JUNE 18 – Failing and intermittent rains are wrecking havoc in Somalia and
Somaliland, but we are increasingly asking, is anyone listening? 2.2 million people
are facing extreme hunger and 5.4 million need humanitarian assistance as of May’s
end. It’s a staggering 15% increase from 4.6 million in December. Small-scale
emergency funding was recently disbursed, but is inadequate for such vast needs.
“This massive spike in people requiring humanitarian assistance shows just how
fragile the situation is for millions of Somalis.
A huge injection of funding is urgently needed to save lives. We know early intervention is the best and most cost-effective way to save lives, particularly for women and children, who are always the most at-risk,” says Amina Haji, Executive Director of Save Somali Women and Children.
As needs become clearer, the UN, national and international organisations and
Somali authorities are consistently raising the alarm, yet the response remains
muted. Recent weeks saw some intense, short rain in some locales, which although
replenishing some water sources, also caused extensive flooding and damage. For
the majority of Somalis dependent on livestock, who saw their herds decimated in the
2017 drought, there are few animals left to capitalise on any new pasture.
Agricultural production is also severely reduced. It’s hardship upon hardship for
vulnerable Somalis.
The situation is dire and only predicted to get worse.We adhere to a ‘no regrets’ policy rather than a ‘wait and see’ approach that is often too late. We are already acting, but are restrained by lack of support.
We already have a catastrophe, but there’s time to avert the very real possibility of mass
starvation. A massively scaled up response is urgently needed. As a platform for
local NGOs working closely with communities, we expect maximum funding to be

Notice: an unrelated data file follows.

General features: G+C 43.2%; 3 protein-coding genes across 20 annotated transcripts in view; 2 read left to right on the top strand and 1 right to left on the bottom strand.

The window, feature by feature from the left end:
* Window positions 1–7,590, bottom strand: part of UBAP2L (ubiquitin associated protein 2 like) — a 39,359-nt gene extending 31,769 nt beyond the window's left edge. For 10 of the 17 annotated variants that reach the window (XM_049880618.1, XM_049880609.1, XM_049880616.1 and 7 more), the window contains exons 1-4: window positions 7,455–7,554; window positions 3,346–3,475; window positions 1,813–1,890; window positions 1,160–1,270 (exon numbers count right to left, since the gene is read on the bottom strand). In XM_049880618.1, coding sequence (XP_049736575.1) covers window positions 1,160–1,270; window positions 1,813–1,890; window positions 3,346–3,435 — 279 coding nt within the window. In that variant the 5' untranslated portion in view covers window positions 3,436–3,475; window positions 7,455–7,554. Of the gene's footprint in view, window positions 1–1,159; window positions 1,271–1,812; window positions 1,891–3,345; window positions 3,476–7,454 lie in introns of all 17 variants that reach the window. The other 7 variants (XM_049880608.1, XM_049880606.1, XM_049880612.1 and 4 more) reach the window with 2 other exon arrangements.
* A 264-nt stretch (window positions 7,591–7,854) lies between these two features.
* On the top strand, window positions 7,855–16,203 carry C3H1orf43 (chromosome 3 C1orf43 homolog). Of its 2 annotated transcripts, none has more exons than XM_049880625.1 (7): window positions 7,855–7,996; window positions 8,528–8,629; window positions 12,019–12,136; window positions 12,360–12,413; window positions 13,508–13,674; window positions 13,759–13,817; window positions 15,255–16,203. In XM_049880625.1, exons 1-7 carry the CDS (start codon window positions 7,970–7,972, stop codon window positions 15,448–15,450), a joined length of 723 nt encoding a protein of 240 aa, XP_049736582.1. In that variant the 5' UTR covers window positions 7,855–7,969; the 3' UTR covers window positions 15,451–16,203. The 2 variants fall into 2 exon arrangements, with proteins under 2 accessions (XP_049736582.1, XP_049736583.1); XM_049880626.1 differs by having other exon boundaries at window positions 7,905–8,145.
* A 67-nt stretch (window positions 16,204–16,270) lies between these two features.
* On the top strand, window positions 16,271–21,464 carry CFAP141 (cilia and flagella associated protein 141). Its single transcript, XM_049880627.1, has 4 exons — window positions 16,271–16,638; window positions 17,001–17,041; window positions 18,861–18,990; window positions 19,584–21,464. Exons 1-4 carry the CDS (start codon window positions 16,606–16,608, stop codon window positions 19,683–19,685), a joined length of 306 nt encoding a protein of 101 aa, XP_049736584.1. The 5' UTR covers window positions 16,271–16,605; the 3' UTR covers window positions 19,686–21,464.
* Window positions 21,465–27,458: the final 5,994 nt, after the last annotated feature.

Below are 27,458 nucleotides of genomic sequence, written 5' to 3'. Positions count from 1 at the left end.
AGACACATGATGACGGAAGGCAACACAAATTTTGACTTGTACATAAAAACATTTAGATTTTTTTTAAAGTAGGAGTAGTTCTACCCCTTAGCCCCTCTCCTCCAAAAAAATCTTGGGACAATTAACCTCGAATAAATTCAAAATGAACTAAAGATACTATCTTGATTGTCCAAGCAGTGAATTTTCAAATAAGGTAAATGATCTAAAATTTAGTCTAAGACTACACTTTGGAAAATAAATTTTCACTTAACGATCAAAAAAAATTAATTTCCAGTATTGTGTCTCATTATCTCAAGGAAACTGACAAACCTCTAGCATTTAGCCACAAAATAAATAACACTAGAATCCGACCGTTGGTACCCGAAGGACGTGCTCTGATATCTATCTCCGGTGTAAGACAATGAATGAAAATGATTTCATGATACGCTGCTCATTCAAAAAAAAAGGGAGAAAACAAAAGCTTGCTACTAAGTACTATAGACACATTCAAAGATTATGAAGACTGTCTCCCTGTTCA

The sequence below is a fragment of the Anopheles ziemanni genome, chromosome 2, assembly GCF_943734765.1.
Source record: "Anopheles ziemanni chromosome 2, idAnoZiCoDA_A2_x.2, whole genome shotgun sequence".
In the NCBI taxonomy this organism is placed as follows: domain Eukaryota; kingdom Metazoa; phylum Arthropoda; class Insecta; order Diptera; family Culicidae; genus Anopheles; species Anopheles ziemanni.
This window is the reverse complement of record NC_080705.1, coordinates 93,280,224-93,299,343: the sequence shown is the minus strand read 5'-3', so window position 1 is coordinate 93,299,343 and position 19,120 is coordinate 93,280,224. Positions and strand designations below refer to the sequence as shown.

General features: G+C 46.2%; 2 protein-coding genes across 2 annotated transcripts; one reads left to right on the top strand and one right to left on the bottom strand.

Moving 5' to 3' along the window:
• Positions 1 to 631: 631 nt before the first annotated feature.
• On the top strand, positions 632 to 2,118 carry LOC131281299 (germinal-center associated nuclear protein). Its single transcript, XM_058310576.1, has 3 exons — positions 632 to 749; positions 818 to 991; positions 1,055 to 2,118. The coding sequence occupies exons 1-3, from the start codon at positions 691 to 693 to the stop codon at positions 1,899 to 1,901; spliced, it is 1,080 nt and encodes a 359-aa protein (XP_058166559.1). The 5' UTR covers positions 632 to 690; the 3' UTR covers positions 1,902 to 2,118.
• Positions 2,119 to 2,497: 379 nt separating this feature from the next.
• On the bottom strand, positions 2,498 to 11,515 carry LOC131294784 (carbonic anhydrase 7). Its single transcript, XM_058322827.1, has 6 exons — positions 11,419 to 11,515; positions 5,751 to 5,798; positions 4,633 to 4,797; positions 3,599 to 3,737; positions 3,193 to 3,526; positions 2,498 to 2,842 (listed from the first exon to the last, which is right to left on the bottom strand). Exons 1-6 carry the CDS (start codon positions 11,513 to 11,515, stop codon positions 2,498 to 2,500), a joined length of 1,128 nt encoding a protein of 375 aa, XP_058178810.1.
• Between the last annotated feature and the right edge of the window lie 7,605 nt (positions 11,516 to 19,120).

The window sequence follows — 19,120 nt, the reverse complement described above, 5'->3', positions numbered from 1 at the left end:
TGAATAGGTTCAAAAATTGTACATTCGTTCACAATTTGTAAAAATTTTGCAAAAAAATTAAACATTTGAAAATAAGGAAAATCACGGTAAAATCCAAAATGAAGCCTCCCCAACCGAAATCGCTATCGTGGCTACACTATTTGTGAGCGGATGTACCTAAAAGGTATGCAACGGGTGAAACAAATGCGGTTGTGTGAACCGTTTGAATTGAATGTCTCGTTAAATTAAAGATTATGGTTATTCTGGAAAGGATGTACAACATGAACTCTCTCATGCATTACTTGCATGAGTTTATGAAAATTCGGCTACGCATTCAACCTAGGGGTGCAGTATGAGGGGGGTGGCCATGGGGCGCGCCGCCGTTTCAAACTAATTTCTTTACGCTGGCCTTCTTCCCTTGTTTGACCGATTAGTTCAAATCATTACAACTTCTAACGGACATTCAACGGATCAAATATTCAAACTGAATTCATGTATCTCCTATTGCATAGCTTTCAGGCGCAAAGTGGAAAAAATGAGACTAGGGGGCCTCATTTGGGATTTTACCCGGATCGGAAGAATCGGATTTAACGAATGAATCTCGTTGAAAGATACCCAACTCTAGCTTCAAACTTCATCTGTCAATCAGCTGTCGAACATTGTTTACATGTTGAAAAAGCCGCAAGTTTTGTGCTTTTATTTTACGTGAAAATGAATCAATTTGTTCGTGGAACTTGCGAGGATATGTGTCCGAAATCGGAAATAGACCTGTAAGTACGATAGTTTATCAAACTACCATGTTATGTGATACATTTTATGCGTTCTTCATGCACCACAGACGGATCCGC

channelled as directly as possible to local organisations to maximise impact.
“The international community has the commitment to increase humanitarian funding
to local actors, and nowhere is this more relevant. Local civil society bears the
highest security risks to deliver life saving assistance to communities that we know
best through our daily outreach. Commitments towards the localisation of aid must
be upheld to ensure the best possible response and maximum benefits for extremely
vulnerable communities,” says Degan Ali, Director of Adeso.
We must collectively step up to the challenge with context specific, long-term and
locally driven solutions to problems facing Somalis. This is exactly the reason Nexus
was formed: to respond as a locally led and highly diverse platform of nine local
organizations with an average of over 20 years of experience working directly with all
communities in some of the most hard to reach areas of Somalia.
Nexus is a platform for locally led change, pioneered by Adeso, CPD, GREDO,
HAVOYOCO, KAALO, SSWC, SADO, TASCO and WASDA, with support from
Oxfam and Save the Children. Nexus: Strong Together.
Chair: SSWC. Halima Adan. halima@sswc-som.com
Deputy-Chair: Oxfam. Dustin Barter. dustin.barter@oxfam.org